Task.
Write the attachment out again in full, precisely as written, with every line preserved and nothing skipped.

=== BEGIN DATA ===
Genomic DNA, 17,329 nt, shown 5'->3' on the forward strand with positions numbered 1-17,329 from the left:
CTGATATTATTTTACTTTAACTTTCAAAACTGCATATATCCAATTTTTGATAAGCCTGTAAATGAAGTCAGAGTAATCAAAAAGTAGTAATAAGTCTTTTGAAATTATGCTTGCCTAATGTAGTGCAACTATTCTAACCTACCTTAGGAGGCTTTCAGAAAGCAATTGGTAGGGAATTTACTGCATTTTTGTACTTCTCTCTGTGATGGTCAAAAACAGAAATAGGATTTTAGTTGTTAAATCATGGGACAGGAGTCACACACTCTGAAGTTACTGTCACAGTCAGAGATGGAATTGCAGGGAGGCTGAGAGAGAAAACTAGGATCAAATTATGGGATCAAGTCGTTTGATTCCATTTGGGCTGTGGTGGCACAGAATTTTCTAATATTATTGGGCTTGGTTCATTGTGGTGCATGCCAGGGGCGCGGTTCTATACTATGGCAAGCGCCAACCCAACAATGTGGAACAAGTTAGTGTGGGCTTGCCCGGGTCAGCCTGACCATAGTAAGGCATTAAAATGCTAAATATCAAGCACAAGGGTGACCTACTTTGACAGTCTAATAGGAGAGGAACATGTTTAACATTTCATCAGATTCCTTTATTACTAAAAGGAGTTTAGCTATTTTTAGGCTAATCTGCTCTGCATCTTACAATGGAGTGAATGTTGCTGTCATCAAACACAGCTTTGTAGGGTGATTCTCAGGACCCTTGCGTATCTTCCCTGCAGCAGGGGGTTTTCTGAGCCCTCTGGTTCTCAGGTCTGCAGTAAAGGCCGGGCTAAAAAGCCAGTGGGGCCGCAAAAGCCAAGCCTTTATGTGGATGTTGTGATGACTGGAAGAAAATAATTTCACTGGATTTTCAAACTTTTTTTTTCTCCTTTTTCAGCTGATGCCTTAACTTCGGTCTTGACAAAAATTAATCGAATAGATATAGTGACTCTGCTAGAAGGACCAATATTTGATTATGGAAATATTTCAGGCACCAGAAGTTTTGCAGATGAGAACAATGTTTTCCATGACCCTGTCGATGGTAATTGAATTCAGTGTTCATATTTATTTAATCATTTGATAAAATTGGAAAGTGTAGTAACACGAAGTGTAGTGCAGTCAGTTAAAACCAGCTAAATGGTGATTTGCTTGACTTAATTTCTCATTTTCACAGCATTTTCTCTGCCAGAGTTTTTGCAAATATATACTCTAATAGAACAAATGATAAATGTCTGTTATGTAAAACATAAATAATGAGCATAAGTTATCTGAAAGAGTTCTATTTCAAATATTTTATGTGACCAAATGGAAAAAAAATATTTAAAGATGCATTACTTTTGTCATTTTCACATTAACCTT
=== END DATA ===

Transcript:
Genomic DNA, 17,329 nt, shown 5'->3' on the forward strand with positions numbered 1-17,329 from the left:
CTGATATTATTTTACTTTAACTTTCAAAACTGCATATATCCAATTTTTGATAAGCCTGTAAATGAAGTCAGAGTAATCAAAAAGTAGTAATAAGTCTTTTGAAATTATGCTTGCCTAATGTAGTGCAACTATTCTAACCTACCTTAGGAGGCTTTCAGAAAGCAATTGGTAGGGAATTTACTGCATTTTTGTACTTCTCTCTGTGATGGTCAAAAACAGAAATAGGATTTTAGTTGTTAAATCATGGGACAGGAGTCACACACTCTGAAGTTACTGTCACAGTCAGAGATGGAATTGCAGGGAGGCTGAGAGAGAAAACTAGGATCAAATTATGGGATCAAGTCGTTTGATTCCATTTGGGCTGTGGTGGCACAGAATTTTCTAATATTATTGGGCTTGGTTCATTGTGGTGCATGCCAGGGGCGCGGTTCTATACTATGGCAAGCGCCAACCCAACAATGTGGAACAAGTTAGTGTGGGCTTGCCCGGGTCAGCCTGACCATAGTAAGGCATTAAAATGCTAAATATCAAGCACAAGGGTGACCTACTTTGACAGTCTAATAGGAGAGGAACATGTTTAACATTTCATCAGATTCCTTTATTACTAAAAGGAGTTTAGCTATTTTTAGGCTAATCTGCTCTGCATCTTACAATGGAGTGAATGTTGCTGTCATCAAACACAGCTTTGTAGGGTGATTCTCAGGACCCTTGCGTATCTTCCCTGCAGCAGGGGGTTTTCTGAGCCCTCTGGTTCTCAGGTCTGCAGTAAAGGCCGGGCTAAAAAGCCAGTGGGGCCGCAAAAGCCAAGCCTTTATGTGGATGTTGTGATGACTGGAAGAAAATAATTTCACTGGATTTTCAAACTTTTTTTTTCTCCTTTTTCAGCTGATGCCTTAACTTCGGTCTTGACAAAAATTAATCGAATAGATATAGTGACTCTGCTAGAAGGACCAATATTTGATTATGGAAATATTTCAGGCACCAGAAGTTTTGCAGATGAGAACAATGTTTTCCATGACCCTGTCGATGGTAATTGAATTCAGTGTTCATATTTATTTAATCATTTGATAAAATTGGAAAGTGTAGTAACACGAAGTGTAGTGCAGTCAGTTAAAACCAGCTAAATGGTGATTTGCTTGACTTAATTTCTCATTTTCACAGCATTTTCTCTGCCAGAGTTTTTGCAAATATATACTCTAATAGAACAAATGATAAATGTCTGTTATGTAAAACATAAATAATGAGCATAAGTTATCTGAAAGAGTTCTATTTCAAATATTTTATGTGACCAAATGGAAAAAAAATATTTAAAGATGCATTACTTTTGTCATTTTCACATTAACCTT